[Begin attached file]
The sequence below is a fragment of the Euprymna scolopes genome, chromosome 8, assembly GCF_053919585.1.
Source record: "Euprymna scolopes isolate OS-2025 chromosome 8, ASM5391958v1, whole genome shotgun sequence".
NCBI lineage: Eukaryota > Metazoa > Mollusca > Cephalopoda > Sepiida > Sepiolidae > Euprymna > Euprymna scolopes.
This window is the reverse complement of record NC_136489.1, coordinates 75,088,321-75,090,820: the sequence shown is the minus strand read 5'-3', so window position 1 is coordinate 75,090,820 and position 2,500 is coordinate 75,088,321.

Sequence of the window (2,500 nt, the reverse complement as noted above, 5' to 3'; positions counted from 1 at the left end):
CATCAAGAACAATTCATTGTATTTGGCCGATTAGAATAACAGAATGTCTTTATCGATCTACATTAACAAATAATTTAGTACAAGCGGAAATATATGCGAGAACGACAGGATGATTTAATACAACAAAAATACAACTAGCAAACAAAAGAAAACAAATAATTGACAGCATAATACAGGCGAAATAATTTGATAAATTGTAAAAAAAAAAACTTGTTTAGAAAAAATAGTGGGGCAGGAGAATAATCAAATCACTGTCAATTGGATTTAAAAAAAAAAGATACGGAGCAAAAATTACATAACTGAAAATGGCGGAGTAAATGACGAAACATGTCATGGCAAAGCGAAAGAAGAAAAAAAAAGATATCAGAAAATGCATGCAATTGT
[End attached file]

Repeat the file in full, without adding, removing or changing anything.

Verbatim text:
The sequence below is a fragment of the Euprymna scolopes genome, chromosome 8, assembly GCF_053919585.1.
Source record: "Euprymna scolopes isolate OS-2025 chromosome 8, ASM5391958v1, whole genome shotgun sequence".
NCBI lineage: Eukaryota > Metazoa > Mollusca > Cephalopoda > Sepiida > Sepiolidae > Euprymna > Euprymna scolopes.
This window is the reverse complement of record NC_136489.1, coordinates 75,088,321-75,090,820: the sequence shown is the minus strand read 5'-3', so window position 1 is coordinate 75,090,820 and position 2,500 is coordinate 75,088,321.

Sequence of the window (2,500 nt, the reverse complement as noted above, 5' to 3'; positions counted from 1 at the left end):
CATCAAGAACAATTCATTGTATTTGGCCGATTAGAATAACAGAATGTCTTTATCGATCTACATTAACAAATAATTTAGTACAAGCGGAAATATATGCGAGAACGACAGGATGATTTAATACAACAAAAATACAACTAGCAAACAAAAGAAAACAAATAATTGACAGCATAATACAGGCGAAATAATTTGATAAATTGTAAAAAAAAAAACTTGTTTAGAAAAAATAGTGGGGCAGGAGAATAATCAAATCACTGTCAATTGGATTTAAAAAAAAAAGATACGGAGCAAAAATTACATAACTGAAAATGGCGGAGTAAATGACGAAACATGTCATGGCAAAGCGAAAGAAGAAAAAAAAAGATATCAGAAAATGCATGCAATTGT